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Matthew Ruddick

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Author of Funny Valentine, an acclaimed new biography of the jazz trumpet player and singer, Chet Baker.
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Thursday, 26 November 2015 01:07

Cécile McLorin Salvant, 14th November, Cadogan Hall, London

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Cécile McLorin Salvant has what it takes to deliver on the big stage at the EFG London Jazz Festival.

When Cécile played Ronnie Scott’s in June this year, one knew it was going to be a revelation and a triumph - she oozed talent and charisma. When she recently played Cadogan Hall as part of the EFG London Jazz Festival, with a thirty minute support gig from wonder jazz guitarist Femi Temowo, there was a silent excitement in the audience, an incredible rush of adrenalin running along each row of the people filling up the Hall.

Photograph: Erminia Yardley

It is very good news to see that the line-up has not changed and it is the same as the one she used at Ronnies; I am a great fan of the four members of this band and I am looking forward to the show. 

Opening the show with the atmospheric and sombre tone of Personne (Nobody) is significant; recent tragic events in Paris are remembered by Cécile in this way. It is sung with tact and a forlorn mood.   

Aaron Diehl on piano is the impeccable, smiling young man, effortlessly creating the best notes on earth, whether sad or joyous. His time-keeping and silent glances towards Cécile say it all - these two know the meaning of music, how to make it come alive and best of all, how to create a feeling.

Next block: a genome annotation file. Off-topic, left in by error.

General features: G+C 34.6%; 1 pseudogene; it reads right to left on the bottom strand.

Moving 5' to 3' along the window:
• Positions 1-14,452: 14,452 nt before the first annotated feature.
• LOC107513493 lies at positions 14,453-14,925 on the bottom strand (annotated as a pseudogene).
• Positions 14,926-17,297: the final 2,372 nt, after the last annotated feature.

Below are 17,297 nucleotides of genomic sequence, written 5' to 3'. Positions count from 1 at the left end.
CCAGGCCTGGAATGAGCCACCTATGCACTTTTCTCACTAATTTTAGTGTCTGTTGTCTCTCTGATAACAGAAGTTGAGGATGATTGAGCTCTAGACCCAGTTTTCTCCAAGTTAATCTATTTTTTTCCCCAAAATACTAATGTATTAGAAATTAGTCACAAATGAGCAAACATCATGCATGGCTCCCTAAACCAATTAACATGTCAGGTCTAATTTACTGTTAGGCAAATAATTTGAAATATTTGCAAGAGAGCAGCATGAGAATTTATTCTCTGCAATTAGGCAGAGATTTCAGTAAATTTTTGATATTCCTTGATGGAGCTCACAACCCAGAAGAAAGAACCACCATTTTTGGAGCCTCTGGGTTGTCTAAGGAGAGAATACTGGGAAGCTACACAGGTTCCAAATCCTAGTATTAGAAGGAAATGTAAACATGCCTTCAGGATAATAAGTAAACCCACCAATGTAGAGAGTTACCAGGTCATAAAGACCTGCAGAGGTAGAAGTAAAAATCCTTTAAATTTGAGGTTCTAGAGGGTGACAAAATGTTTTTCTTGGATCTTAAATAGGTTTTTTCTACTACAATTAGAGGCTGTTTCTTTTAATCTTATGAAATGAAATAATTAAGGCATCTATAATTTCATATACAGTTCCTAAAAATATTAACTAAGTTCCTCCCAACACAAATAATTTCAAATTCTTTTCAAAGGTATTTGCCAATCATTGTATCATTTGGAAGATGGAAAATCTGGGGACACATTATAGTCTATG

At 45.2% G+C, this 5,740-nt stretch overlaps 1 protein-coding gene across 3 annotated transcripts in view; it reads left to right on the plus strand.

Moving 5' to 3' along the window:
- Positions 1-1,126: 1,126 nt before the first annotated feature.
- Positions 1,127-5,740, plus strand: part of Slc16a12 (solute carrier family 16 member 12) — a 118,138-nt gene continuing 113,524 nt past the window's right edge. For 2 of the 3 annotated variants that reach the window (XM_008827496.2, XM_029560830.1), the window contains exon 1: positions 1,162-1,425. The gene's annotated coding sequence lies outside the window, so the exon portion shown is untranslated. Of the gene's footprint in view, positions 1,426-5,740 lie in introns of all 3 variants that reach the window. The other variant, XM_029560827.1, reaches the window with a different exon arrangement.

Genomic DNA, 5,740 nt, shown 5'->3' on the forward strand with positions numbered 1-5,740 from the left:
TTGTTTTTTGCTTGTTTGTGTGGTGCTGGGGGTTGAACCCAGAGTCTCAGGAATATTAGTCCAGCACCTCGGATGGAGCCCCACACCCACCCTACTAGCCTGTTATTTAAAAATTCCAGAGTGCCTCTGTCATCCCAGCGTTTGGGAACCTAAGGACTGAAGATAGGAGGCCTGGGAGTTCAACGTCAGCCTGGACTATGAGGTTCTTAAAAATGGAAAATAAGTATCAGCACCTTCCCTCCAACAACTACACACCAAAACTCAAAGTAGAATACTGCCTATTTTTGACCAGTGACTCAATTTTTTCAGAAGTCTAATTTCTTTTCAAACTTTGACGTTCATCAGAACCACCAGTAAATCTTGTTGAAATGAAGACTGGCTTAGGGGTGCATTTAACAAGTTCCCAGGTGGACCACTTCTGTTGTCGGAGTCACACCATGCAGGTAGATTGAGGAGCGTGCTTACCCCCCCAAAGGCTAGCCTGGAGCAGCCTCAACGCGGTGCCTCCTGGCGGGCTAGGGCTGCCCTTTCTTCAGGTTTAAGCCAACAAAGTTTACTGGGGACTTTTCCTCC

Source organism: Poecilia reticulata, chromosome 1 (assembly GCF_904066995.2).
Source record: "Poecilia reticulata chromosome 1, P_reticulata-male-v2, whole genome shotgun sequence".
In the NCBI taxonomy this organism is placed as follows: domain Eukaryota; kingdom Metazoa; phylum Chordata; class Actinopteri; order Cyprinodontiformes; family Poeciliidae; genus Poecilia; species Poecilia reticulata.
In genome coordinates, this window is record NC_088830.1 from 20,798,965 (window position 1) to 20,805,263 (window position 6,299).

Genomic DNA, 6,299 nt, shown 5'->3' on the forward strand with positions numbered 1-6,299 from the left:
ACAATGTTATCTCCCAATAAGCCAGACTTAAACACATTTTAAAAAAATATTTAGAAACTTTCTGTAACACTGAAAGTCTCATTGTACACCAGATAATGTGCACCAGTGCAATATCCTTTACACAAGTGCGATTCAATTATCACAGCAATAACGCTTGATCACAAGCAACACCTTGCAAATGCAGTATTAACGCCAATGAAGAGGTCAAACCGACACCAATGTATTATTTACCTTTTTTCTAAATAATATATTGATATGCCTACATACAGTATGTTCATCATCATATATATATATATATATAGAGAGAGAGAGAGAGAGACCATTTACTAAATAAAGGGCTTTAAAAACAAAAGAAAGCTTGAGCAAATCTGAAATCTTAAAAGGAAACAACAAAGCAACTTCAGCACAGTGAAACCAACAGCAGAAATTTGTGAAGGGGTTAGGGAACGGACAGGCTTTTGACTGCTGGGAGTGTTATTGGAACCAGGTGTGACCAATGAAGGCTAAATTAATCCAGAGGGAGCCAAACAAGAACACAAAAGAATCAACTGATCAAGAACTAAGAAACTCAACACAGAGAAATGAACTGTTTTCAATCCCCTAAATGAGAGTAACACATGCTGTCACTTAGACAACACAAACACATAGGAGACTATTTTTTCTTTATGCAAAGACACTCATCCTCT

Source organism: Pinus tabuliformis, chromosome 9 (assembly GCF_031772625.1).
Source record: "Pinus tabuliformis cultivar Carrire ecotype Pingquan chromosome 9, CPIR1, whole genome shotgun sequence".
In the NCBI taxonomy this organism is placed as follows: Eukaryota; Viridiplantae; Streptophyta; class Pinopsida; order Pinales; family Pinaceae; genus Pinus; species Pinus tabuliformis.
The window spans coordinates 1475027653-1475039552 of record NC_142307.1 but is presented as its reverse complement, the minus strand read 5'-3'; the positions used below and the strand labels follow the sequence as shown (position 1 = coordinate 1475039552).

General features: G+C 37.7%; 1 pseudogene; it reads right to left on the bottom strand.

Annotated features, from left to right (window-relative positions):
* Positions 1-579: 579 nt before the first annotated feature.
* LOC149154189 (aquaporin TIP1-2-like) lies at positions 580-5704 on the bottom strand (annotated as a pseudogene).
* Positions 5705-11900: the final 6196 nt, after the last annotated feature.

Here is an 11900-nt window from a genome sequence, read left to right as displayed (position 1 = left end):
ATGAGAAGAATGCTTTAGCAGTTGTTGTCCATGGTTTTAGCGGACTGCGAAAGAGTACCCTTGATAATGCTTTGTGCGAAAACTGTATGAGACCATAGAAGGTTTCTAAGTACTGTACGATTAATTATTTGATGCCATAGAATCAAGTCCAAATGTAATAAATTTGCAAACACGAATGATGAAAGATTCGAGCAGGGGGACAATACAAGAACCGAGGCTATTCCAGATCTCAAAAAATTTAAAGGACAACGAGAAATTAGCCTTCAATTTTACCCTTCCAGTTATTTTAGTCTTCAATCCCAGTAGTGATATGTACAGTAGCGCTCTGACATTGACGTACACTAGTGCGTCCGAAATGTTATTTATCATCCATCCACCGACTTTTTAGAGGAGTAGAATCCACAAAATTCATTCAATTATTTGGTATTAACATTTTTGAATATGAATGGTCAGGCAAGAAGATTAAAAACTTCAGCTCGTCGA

The mood is shaken by a fresh rendition of Irving Berlin’s Let’s Face The Music And Dance and then It Ain’t Necessarily So (Gershwin) which gives the crowd another reason to be cheerful, part IV...Cécile’s portentous voice! 

Kurt Weill, one of Cécile’s favourite composers, makes an appearance with Somehow I Never Could Believe from the opera Street Scene. Aaron Diehl has arranged this particular piece, so Cécile steps aside on the stage to give space to him and Paul Sikivie on bass starting off until she starts singing with absolute gravité and purity.  And listening to the words makes one sad and attentive at the same time. Another piece well chosen and sung: Cécile’s voice piercing through one’s heart, shattering any hard ones and breaking any remaining ones. Literally: not for the faint-hearted.

Photograph: Eden Ruddick

A powerful performance for The Trolley Song (Martin/ Blane) sees Cécile sing first, joined by Aaron and then the whole band together. A power machine.

An amazing array of well selected pieces is always to be expected by Ms Salvant & co. On this occasion she treats the audience to I Wish I Could Shimmy Like My Sister Kate (Williams/Piron from 1919), Monday, a very short potent self-penned song, I Get A Kick Out Of You (Porter), all featuring such original arrangements. Another Cole Porter’s song So In Love, which she also performed at Ronnies in June, is a clear reminder of how Aaron Diehl’s dramatic piano adds even more gravitas to her rendition. 

But it is when she sings You Gotta Give Me Some by the stupendous Empress of the Blues, Miss Bessie Smith, that one starts realizing how Cécile’s interpretation is all hers - naughty and different all in one! (The song is performed just by Aaron and Cécile). 

She is magnificently gifted, obscenely so.  

Playing for over two hours and with a standing ovation at the end, Cécile returns to the stage to sing one more song just with her voice: utterly beautiful.

Line up: Cécile McLorin Salvant – vocals, Aaron Diehl – piano, Paul Sikivie – bass, Lawrence Leathers – drums

 

Words: Erminia Yardley

Photographs: Eden Ruddick & Erminia Yardley

 

Read 1459 times Last modified on Thursday, 26 November 2015 10:49

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